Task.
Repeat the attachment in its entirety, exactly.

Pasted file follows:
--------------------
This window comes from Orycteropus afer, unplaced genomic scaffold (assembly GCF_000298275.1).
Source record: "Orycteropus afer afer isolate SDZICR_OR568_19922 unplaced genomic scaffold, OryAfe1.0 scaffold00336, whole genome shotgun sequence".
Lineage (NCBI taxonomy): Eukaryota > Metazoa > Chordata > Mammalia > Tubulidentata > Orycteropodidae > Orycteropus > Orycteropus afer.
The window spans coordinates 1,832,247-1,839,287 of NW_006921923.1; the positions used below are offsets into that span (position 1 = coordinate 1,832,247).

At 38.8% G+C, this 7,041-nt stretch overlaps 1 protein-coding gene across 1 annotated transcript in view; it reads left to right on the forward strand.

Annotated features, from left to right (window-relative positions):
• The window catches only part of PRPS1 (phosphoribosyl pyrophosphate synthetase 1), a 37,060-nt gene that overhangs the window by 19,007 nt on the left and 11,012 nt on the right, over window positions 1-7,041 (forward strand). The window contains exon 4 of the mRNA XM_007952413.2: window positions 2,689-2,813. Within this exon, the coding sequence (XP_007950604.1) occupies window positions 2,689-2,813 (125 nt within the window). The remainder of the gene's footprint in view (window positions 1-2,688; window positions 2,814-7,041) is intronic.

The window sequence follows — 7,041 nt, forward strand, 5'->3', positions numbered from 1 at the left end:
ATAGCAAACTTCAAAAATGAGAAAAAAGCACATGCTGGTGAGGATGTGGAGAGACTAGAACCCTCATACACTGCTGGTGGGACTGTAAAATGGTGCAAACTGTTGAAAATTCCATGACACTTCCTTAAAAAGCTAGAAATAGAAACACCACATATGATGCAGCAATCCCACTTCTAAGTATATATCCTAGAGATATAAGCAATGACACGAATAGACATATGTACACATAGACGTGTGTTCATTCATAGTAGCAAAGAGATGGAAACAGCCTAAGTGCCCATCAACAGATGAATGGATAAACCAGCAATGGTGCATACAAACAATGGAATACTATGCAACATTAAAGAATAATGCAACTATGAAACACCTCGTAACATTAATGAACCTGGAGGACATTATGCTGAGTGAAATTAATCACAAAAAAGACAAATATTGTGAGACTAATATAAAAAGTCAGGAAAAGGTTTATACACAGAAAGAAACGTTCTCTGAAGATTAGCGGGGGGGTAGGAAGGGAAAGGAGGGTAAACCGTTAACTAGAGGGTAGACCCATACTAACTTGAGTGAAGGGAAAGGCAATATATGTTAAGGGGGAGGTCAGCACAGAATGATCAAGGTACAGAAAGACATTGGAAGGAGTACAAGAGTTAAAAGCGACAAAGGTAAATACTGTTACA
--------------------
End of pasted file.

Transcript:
This window comes from Orycteropus afer, unplaced genomic scaffold (assembly GCF_000298275.1).
Source record: "Orycteropus afer afer isolate SDZICR_OR568_19922 unplaced genomic scaffold, OryAfe1.0 scaffold00336, whole genome shotgun sequence".
Lineage (NCBI taxonomy): Eukaryota > Metazoa > Chordata > Mammalia > Tubulidentata > Orycteropodidae > Orycteropus > Orycteropus afer.
The window spans coordinates 1,832,247-1,839,287 of NW_006921923.1; the positions used below are offsets into that span (position 1 = coordinate 1,832,247).

At 38.8% G+C, this 7,041-nt stretch overlaps 1 protein-coding gene across 1 annotated transcript in view; it reads left to right on the forward strand.

Annotated features, from left to right (window-relative positions):
• The window catches only part of PRPS1 (phosphoribosyl pyrophosphate synthetase 1), a 37,060-nt gene that overhangs the window by 19,007 nt on the left and 11,012 nt on the right, over window positions 1-7,041 (forward strand). The window contains exon 4 of the mRNA XM_007952413.2: window positions 2,689-2,813. Within this exon, the coding sequence (XP_007950604.1) occupies window positions 2,689-2,813 (125 nt within the window). The remainder of the gene's footprint in view (window positions 1-2,688; window positions 2,814-7,041) is intronic.

The window sequence follows — 7,041 nt, forward strand, 5'->3', positions numbered from 1 at the left end:
ATAGCAAACTTCAAAAATGAGAAAAAAGCACATGCTGGTGAGGATGTGGAGAGACTAGAACCCTCATACACTGCTGGTGGGACTGTAAAATGGTGCAAACTGTTGAAAATTCCATGACACTTCCTTAAAAAGCTAGAAATAGAAACACCACATATGATGCAGCAATCCCACTTCTAAGTATATATCCTAGAGATATAAGCAATGACACGAATAGACATATGTACACATAGACGTGTGTTCATTCATAGTAGCAAAGAGATGGAAACAGCCTAAGTGCCCATCAACAGATGAATGGATAAACCAGCAATGGTGCATACAAACAATGGAATACTATGCAACATTAAAGAATAATGCAACTATGAAACACCTCGTAACATTAATGAACCTGGAGGACATTATGCTGAGTGAAATTAATCACAAAAAAGACAAATATTGTGAGACTAATATAAAAAGTCAGGAAAAGGTTTATACACAGAAAGAAACGTTCTCTGAAGATTAGCGGGGGGGTAGGAAGGGAAAGGAGGGTAAACCGTTAACTAGAGGGTAGACCCATACTAACTTGAGTGAAGGGAAAGGCAATATATGTTAAGGGGGAGGTCAGCACAGAATGATCAAGGTACAGAAAGACATTGGAAGGAGTACAAGAGTTAAAAGCGACAAAGGTAAATACTGTTACA